It is the rare employee who hasn’t taken a personality or competence assessment at some point in her career. In fact, according to the most recent estimates from Bersin by Deloitte and the Society for Human Resource Management, the assessment industry is estimated to generate $500 to $800 million a year and has grown by 10 percent annually in recent years—and it shows no signs of slowing down.
A new UNC Executive Development whitepaper, Making Sense of Assessments in the Workplace, explores the types of assessments available to employers, provides an overview of some of the more popular assessments (such as Myers-Briggs) and what they measure, and offers tips on how to use assessments in the workplace.
Why Use Workplace Assessments?
Tony Laffoley, program director at UNC Executive Development, explains in the whitepaper that valid assessments help organizations measure three elements critical to performance: competence, work ethic, and emotional intelligence. However, there are two important caveats to consider. First, says Laffoley, “assessment reviewers must focus on the data and not skew it to conform to their own predispositions.” Second, he notes that talent development professionals must keep in mind that assessments reflect the “ideal average.”
However, experts agree that when used correctly, assessments can help improve employers’ bottom-line performance. There is no doubt that good workplace assessments can help HR and talent development professionals place the right people in the right roles, decrease turnover rates, and increase employee loyalty.
Know Which Assessment Works for Your Needs
Knowing the right type of assessment to use for the information your organization seeks is critical. But there are so many assessment types and tools on the market, “some employers throw their hands up and opt not to use any assessments,” writes Laffoley.
According to the whitepaper, assessments typically fall into two broad categories: competence assessments and behavioral assessments.
Competence assessments evaluate experience, knowledge, skills, and cognitive abilities such as memory recall and high-level thinking skills. Making Sense of Assessments in the Workplace explains that this includes assessments for mental abilities and job-knowledge tests.
- Behavioral assessments examine behaviors such as how well a person manages self, change, and priorities, as well as how well a person works with others. This can include personality assessments, integrity assessments, and structured interviews.
The distinction seems clear, right? But problems and confusion can quickly come into play, says Laffoley, because assessments go by many different names. Fortunately, the whitepaper can help talent managers sift through the jargon. For example, it describes some of the confusing terms, including:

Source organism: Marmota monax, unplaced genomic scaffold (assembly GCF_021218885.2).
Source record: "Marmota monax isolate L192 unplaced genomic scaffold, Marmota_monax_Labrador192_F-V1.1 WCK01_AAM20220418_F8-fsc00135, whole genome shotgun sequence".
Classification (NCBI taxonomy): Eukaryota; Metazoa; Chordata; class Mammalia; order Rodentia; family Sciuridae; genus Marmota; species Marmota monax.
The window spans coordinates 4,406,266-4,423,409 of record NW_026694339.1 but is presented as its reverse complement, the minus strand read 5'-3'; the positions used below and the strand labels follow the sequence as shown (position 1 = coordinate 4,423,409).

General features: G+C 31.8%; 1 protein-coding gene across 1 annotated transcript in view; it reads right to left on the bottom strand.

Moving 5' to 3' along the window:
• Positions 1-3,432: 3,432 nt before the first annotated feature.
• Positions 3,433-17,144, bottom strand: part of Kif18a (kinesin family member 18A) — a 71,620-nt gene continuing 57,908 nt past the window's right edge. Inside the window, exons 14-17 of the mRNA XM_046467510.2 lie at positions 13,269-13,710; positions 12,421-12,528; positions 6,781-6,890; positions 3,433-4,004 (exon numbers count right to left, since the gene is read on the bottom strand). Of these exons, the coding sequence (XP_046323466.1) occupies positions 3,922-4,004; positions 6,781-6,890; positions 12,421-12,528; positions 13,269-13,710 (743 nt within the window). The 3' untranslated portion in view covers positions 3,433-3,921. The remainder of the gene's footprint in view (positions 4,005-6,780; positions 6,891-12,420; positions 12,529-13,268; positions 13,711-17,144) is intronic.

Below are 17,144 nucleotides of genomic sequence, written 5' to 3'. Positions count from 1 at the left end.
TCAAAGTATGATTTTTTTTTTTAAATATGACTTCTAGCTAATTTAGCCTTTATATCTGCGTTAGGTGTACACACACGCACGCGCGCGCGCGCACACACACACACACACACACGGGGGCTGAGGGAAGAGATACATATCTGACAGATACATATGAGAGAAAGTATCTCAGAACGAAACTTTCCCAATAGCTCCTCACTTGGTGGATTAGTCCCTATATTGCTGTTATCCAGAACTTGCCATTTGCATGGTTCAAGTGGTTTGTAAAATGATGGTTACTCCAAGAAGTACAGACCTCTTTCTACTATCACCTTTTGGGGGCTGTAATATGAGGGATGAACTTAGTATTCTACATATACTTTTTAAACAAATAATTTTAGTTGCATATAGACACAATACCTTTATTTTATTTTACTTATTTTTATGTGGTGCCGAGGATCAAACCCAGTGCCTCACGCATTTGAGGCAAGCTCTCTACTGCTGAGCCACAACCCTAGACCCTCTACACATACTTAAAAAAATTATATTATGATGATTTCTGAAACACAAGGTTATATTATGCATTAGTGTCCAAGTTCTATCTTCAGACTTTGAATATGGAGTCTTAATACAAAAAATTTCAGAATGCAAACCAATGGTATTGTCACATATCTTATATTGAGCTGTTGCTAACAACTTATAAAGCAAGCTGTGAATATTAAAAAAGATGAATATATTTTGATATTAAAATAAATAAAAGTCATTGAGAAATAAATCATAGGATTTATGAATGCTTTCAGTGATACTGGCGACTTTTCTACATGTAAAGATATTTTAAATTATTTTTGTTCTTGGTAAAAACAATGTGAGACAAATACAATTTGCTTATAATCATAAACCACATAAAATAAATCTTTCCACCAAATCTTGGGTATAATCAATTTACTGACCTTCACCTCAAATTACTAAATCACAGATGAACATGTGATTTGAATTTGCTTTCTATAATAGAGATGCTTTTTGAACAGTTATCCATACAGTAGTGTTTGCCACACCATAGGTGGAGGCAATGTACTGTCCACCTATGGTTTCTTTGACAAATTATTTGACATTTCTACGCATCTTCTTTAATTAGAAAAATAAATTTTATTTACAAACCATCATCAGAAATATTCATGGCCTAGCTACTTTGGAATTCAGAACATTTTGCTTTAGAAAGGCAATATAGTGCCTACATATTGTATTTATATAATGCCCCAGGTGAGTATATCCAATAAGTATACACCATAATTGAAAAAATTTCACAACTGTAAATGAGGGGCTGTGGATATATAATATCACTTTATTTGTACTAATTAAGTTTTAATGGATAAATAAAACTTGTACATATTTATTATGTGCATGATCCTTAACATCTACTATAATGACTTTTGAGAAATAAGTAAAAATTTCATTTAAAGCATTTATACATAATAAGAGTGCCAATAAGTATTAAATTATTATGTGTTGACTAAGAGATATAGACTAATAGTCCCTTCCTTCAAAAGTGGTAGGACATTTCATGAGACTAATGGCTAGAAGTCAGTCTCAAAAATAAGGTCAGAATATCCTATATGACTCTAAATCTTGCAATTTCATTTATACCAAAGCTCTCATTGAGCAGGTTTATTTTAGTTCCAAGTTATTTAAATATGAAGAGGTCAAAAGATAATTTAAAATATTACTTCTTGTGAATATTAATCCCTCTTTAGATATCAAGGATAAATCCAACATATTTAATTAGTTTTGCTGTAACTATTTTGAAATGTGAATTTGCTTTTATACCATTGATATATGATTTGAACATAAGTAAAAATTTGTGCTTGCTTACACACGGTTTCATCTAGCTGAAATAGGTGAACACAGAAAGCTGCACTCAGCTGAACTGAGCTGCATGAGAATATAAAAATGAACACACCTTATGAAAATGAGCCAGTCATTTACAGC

- cognitive ability assessments: evaluate mental abilities such as verbal, math, reasoning, and reading comprehension skills
- personality assessments: evaluate traits related to behavior at work, interpersonal interactions, and satisfaction with different aspects of work
- psychological assessments: evaluate processes that use a combination of techniques to help reveal a person’s behavior, personality, and capabilities.
How to Use Assessments
When selecting assessments, Laffoley advises, HR and talent management professionals should “be clear about what the employer is trying to achieve and to ensure that the assessment measures that goal.”
In addition, avoid using the words test and assessment interchangeably, advises Laffoley. Tests imply that there are right and wrong answers. However, an assessment offers a reflection of the inferences organizations can make based on observable behaviors and preferences indicated through self-reporting. “Think of the ideal assessment as a mirror. The mirror does not test your looks, it simply reflects back what you put into it,” writes Laffoley.
Finally, Making Sense of Assessments in the Workplace highlights four best practices from Dattner Consulting:
- Know the law. Assessment tools should be job-related and well validated so they don’t run afoul of antidiscrimination laws.
- Know the business needs. For example, is it for hiring purposes or pinpointing high potentials for a leadership development program?
- Reduce the risk of cheating. Cheating will skew reliability and validity, so be sure to proctor all assessments.
- Share assessment results with the test takers.
For more insight on how to use cognitive and behavioral assessments, download the UNC Executive Development whitepaper, Making Sense of Assessments in the Workplace.